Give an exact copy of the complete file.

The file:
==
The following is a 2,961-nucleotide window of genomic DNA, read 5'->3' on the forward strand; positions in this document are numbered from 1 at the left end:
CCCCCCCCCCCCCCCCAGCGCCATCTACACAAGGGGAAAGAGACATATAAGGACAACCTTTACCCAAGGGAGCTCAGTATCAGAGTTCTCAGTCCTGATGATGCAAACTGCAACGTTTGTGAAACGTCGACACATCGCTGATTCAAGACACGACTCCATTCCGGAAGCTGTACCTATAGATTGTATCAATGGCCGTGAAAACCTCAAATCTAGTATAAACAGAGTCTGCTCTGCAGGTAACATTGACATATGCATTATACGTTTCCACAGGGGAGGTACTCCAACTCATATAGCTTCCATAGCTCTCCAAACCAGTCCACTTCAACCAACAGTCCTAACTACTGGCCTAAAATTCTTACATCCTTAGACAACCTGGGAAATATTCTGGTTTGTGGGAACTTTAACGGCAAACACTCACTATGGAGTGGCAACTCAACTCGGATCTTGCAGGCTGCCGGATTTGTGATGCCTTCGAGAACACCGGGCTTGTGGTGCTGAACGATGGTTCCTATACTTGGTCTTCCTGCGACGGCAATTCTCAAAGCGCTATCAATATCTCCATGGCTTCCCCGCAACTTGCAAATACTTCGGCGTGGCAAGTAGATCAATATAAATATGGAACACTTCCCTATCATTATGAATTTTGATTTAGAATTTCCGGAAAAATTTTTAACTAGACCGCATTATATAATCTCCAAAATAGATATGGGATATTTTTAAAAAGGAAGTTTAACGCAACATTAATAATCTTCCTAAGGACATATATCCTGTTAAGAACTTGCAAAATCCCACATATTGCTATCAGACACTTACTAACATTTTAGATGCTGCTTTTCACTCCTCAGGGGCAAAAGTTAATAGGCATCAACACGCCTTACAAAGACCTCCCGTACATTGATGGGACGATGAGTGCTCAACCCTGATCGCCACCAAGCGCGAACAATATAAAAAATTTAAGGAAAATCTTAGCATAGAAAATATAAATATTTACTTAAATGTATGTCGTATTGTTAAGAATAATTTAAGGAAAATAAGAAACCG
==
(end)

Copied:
The following is a 2,961-nucleotide window of genomic DNA, read 5'->3' on the forward strand; positions in this document are numbered from 1 at the left end:
CCCCCCCCCCCCCCCCAGCGCCATCTACACAAGGGGAAAGAGACATATAAGGACAACCTTTACCCAAGGGAGCTCAGTATCAGAGTTCTCAGTCCTGATGATGCAAACTGCAACGTTTGTGAAACGTCGACACATCGCTGATTCAAGACACGACTCCATTCCGGAAGCTGTACCTATAGATTGTATCAATGGCCGTGAAAACCTCAAATCTAGTATAAACAGAGTCTGCTCTGCAGGTAACATTGACATATGCATTATACGTTTCCACAGGGGAGGTACTCCAACTCATATAGCTTCCATAGCTCTCCAAACCAGTCCACTTCAACCAACAGTCCTAACTACTGGCCTAAAATTCTTACATCCTTAGACAACCTGGGAAATATTCTGGTTTGTGGGAACTTTAACGGCAAACACTCACTATGGAGTGGCAACTCAACTCGGATCTTGCAGGCTGCCGGATTTGTGATGCCTTCGAGAACACCGGGCTTGTGGTGCTGAACGATGGTTCCTATACTTGGTCTTCCTGCGACGGCAATTCTCAAAGCGCTATCAATATCTCCATGGCTTCCCCGCAACTTGCAAATACTTCGGCGTGGCAAGTAGATCAATATAAATATGGAACACTTCCCTATCATTATGAATTTTGATTTAGAATTTCCGGAAAAATTTTTAACTAGACCGCATTATATAATCTCCAAAATAGATATGGGATATTTTTAAAAAGGAAGTTTAACGCAACATTAATAATCTTCCTAAGGACATATATCCTGTTAAGAACTTGCAAAATCCCACATATTGCTATCAGACACTTACTAACATTTTAGATGCTGCTTTTCACTCCTCAGGGGCAAAAGTTAATAGGCATCAACACGCCTTACAAAGACCTCCCGTACATTGATGGGACGATGAGTGCTCAACCCTGATCGCCACCAAGCGCGAACAATATAAAAAATTTAAGGAAAATCTTAGCATAGAAAATATAAATATTTACTTAAATGTATGTCGTATTGTTAAGAATAATTTAAGGAAAATAAGAAACCG